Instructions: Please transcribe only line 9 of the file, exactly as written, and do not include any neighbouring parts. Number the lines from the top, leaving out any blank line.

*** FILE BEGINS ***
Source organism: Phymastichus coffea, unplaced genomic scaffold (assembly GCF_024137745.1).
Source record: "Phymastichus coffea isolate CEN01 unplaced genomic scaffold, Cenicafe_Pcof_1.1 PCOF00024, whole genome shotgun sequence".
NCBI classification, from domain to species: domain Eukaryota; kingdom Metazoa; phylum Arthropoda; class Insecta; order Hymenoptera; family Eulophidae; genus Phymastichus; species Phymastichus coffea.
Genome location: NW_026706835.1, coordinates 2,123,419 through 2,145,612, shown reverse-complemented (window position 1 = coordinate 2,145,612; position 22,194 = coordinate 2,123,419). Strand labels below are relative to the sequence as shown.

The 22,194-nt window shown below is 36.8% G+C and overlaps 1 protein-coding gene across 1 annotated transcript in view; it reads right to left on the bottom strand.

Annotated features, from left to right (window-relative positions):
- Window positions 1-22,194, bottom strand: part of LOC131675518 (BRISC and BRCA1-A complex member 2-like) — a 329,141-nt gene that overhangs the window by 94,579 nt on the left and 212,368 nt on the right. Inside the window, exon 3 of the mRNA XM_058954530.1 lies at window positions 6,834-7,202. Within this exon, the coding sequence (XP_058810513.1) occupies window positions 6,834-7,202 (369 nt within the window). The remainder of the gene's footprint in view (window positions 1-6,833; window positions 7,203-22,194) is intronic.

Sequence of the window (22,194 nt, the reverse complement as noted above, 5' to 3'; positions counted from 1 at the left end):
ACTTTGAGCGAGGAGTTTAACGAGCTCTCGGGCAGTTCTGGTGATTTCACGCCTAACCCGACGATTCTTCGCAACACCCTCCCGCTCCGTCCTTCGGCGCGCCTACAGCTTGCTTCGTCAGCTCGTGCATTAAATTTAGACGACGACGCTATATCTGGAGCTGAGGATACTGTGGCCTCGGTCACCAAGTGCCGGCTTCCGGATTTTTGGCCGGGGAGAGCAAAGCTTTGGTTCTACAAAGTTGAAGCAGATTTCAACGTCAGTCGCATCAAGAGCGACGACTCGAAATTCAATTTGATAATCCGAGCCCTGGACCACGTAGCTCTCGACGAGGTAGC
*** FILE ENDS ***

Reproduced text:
ACTTTGAGCGAGGAGTTTAACGAGCTCTCGGGCAGTTCTGGTGATTTCACGCCTAACCCGACGATTCTTCGCAACACCCTCCCGCTCCGTCCTTCGGCGCGCCTACAGCTTGCTTCGTCAGCTCGTGCATTAAATTTAGACGACGACGCTATATCTGGAGCTGAGGATACTGTGGCCTCGGTCACCAAGTGCCGGCTTCCGGATTTTTGGCCGGGGAGAGCAAAGCTTTGGTTCTACAAAGTTGAAGCAGATTTCAACGTCAGTCGCATCAAGAGCGACGACTCGAAATTCAATTTGATAATCCGAGCCCTGGACCACGTAGCTCTCGACGAGGTAGC